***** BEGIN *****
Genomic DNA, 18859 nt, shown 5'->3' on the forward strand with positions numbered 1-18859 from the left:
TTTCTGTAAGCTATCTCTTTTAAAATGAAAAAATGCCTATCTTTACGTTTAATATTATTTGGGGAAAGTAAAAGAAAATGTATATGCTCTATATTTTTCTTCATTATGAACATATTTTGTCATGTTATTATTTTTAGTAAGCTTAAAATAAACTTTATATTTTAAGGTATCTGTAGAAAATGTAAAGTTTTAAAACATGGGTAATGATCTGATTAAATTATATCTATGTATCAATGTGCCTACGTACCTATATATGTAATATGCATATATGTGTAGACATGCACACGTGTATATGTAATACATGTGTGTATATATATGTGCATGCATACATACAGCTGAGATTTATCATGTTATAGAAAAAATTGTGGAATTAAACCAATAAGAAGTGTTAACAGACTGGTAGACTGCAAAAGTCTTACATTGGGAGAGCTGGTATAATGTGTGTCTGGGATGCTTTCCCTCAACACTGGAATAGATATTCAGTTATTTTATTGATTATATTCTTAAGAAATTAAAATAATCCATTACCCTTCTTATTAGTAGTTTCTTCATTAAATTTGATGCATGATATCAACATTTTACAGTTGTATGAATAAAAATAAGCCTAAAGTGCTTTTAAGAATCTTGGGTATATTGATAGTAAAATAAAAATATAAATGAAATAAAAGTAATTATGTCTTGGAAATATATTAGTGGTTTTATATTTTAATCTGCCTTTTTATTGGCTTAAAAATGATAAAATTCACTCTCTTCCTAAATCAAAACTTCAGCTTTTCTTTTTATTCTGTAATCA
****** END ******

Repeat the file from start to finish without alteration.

Genomic DNA, 18859 nt, shown 5'->3' on the forward strand with positions numbered 1-18859 from the left:
TTTCTGTAAGCTATCTCTTTTAAAATGAAAAAATGCCTATCTTTACGTTTAATATTATTTGGGGAAAGTAAAAGAAAATGTATATGCTCTATATTTTTCTTCATTATGAACATATTTTGTCATGTTATTATTTTTAGTAAGCTTAAAATAAACTTTATATTTTAAGGTATCTGTAGAAAATGTAAAGTTTTAAAACATGGGTAATGATCTGATTAAATTATATCTATGTATCAATGTGCCTACGTACCTATATATGTAATATGCATATATGTGTAGACATGCACACGTGTATATGTAATACATGTGTGTATATATATGTGCATGCATACATACAGCTGAGATTTATCATGTTATAGAAAAAATTGTGGAATTAAACCAATAAGAAGTGTTAACAGACTGGTAGACTGCAAAAGTCTTACATTGGGAGAGCTGGTATAATGTGTGTCTGGGATGCTTTCCCTCAACACTGGAATAGATATTCAGTTATTTTATTGATTATATTCTTAAGAAATTAAAATAATCCATTACCCTTCTTATTAGTAGTTTCTTCATTAAATTTGATGCATGATATCAACATTTTACAGTTGTATGAATAAAAATAAGCCTAAAGTGCTTTTAAGAATCTTGGGTATATTGATAGTAAAATAAAAATATAAATGAAATAAAAGTAATTATGTCTTGGAAATATATTAGTGGTTTTATATTTTAATCTGCCTTTTTATTGGCTTAAAAATGATAAAATTCACTCTCTTCCTAAATCAAAACTTCAGCTTTTCTTTTTATTCTGTAATCA